Select Committee on Environment, Food and Rural Affairs Minutes of Evidence

Memorandum submitted by Richard Benyon MP (FL MP 13)

  Thank you for your letter of the 24 July. I am delighted that the Committee will be looking into this important issue when the House returns. There are a multitude of unanswered questions, with which I am wrestling, but I do believe there are two areas that need looking at. I concede that they may take your remit away from the precise area of interest with which the Committee is concerned.

  The first is, the impact of planning decisions on flood risk. Much has been said about building in flood plains, but I am principally concerned with the impact of in-fill developments. I can find no evidence of any survey that attempted to calculate the loss of "green" areas in our towns and villages. There has been much debate in Parliament about the definition of "brownfield land", which includes gardens. It is this policy that has seen a great number of in-fill developments in and around towns in West Berkshire. When you add to this the propensity for tarmac drives, patios and decking, the resultant loss of ground to soak up storm water is an important factor.

  The second area of concern is the way in which the Environment Agency manages our river systems. In the floods on Friday, 20 July, the villages of Eastbury and Great Shefford on the River Lambourn and the village of Bucklebury on the River Pang, flooded because of weed congestion in small chalkstream downland rivers. The inhabitants of these villages and others that have suffered similar experiences in the past, ask why these river systems are not kept clear of week to allow flash flood water to follow the river bed and avoid the flooding of so many houses. The Environment Agency points out that, had these rivers been cleared in the way that they were in the past, a severe head of water would have been created, causing much greater flooding lower down. This is of little comfort to the communities I mentioned above. If it is an accepted policy by the Environment Agency to slow water in this way, surely it must be necessary to create flood release schemes such as bunding or storm drainage channels, which allow water to escape when these flash storms occur, particularly in summer months. I am more than happy to provide more information on this if it would be helpful.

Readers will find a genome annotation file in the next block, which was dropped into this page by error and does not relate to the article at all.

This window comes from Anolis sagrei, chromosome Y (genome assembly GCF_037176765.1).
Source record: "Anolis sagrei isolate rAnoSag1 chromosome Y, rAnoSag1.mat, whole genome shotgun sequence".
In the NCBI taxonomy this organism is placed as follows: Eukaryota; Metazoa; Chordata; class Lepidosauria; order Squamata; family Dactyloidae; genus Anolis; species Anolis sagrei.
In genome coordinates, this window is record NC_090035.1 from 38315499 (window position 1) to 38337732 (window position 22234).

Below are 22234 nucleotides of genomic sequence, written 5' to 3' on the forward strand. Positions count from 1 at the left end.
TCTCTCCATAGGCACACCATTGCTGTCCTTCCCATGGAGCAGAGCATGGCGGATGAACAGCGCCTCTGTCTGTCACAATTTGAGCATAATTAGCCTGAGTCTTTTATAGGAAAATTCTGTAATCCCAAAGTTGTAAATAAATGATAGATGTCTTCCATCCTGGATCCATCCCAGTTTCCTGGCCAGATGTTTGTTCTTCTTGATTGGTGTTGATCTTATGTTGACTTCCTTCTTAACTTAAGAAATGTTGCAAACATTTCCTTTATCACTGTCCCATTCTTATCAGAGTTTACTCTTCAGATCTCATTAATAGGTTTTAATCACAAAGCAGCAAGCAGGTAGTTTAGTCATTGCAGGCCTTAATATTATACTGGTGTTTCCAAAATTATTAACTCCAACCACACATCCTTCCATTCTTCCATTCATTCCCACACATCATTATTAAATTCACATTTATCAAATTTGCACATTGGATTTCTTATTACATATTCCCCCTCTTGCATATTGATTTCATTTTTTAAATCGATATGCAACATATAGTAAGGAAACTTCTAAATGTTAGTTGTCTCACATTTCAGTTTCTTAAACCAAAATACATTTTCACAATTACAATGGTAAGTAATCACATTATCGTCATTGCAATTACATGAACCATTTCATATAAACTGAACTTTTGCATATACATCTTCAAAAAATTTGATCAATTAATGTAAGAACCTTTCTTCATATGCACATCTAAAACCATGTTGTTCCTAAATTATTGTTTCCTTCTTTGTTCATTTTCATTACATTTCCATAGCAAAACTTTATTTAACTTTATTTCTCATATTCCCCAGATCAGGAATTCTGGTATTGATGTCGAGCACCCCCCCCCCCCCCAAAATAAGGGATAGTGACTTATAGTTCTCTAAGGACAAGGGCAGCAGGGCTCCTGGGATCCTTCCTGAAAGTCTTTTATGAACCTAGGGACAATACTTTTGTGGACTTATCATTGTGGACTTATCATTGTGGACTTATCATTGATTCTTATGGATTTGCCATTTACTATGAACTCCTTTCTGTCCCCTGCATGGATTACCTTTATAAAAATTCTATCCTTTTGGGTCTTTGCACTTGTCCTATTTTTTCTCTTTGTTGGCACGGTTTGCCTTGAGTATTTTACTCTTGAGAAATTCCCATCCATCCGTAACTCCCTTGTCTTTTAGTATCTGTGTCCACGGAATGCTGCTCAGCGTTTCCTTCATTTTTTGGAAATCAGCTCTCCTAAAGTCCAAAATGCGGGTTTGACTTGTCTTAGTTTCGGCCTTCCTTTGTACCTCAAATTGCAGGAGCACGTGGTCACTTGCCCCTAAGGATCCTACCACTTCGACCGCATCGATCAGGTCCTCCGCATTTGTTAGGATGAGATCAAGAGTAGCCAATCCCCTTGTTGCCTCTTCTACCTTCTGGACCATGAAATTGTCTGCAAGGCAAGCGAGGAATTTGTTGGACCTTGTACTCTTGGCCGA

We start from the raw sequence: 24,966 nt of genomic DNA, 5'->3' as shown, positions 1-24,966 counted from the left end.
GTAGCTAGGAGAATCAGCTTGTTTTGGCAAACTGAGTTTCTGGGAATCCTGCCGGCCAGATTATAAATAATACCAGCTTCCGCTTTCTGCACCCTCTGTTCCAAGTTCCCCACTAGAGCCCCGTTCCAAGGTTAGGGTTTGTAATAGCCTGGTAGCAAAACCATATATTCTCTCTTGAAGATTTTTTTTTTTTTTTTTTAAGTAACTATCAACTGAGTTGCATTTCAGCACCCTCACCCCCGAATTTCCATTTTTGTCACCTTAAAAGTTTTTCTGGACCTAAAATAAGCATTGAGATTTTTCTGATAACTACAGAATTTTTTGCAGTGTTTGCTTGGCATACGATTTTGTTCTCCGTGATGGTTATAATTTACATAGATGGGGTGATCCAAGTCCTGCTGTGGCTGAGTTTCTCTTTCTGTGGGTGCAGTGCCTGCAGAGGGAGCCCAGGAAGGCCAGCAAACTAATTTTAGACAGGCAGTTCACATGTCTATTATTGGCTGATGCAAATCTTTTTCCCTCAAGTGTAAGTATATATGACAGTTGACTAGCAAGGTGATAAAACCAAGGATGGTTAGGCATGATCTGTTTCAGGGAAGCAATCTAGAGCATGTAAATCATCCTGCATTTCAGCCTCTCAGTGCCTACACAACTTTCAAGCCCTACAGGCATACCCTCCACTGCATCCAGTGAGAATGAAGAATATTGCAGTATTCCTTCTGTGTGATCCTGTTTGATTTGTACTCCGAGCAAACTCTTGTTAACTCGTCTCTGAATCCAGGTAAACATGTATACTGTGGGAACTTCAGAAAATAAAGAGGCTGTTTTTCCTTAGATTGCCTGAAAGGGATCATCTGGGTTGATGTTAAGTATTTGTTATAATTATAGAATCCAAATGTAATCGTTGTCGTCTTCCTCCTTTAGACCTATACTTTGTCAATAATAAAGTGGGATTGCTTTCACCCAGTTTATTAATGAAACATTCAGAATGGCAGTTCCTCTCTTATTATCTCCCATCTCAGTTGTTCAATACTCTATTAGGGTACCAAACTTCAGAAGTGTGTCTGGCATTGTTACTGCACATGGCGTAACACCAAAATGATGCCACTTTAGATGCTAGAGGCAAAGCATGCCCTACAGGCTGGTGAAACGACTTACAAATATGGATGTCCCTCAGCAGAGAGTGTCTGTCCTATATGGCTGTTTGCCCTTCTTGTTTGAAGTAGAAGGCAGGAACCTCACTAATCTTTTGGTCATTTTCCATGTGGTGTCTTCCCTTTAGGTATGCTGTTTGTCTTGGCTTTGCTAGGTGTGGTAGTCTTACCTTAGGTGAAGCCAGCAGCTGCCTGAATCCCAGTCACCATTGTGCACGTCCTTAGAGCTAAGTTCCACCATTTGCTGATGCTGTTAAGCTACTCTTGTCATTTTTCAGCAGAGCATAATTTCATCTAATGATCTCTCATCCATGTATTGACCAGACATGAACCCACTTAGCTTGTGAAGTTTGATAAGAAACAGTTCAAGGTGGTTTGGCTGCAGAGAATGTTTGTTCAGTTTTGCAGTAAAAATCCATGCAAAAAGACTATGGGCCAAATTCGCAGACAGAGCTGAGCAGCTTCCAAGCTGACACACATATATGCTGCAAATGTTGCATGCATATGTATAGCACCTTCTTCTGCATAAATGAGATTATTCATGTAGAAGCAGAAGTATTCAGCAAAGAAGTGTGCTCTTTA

I look forward to seeing the Committee's report.

Richard Benyon MP


July 2007

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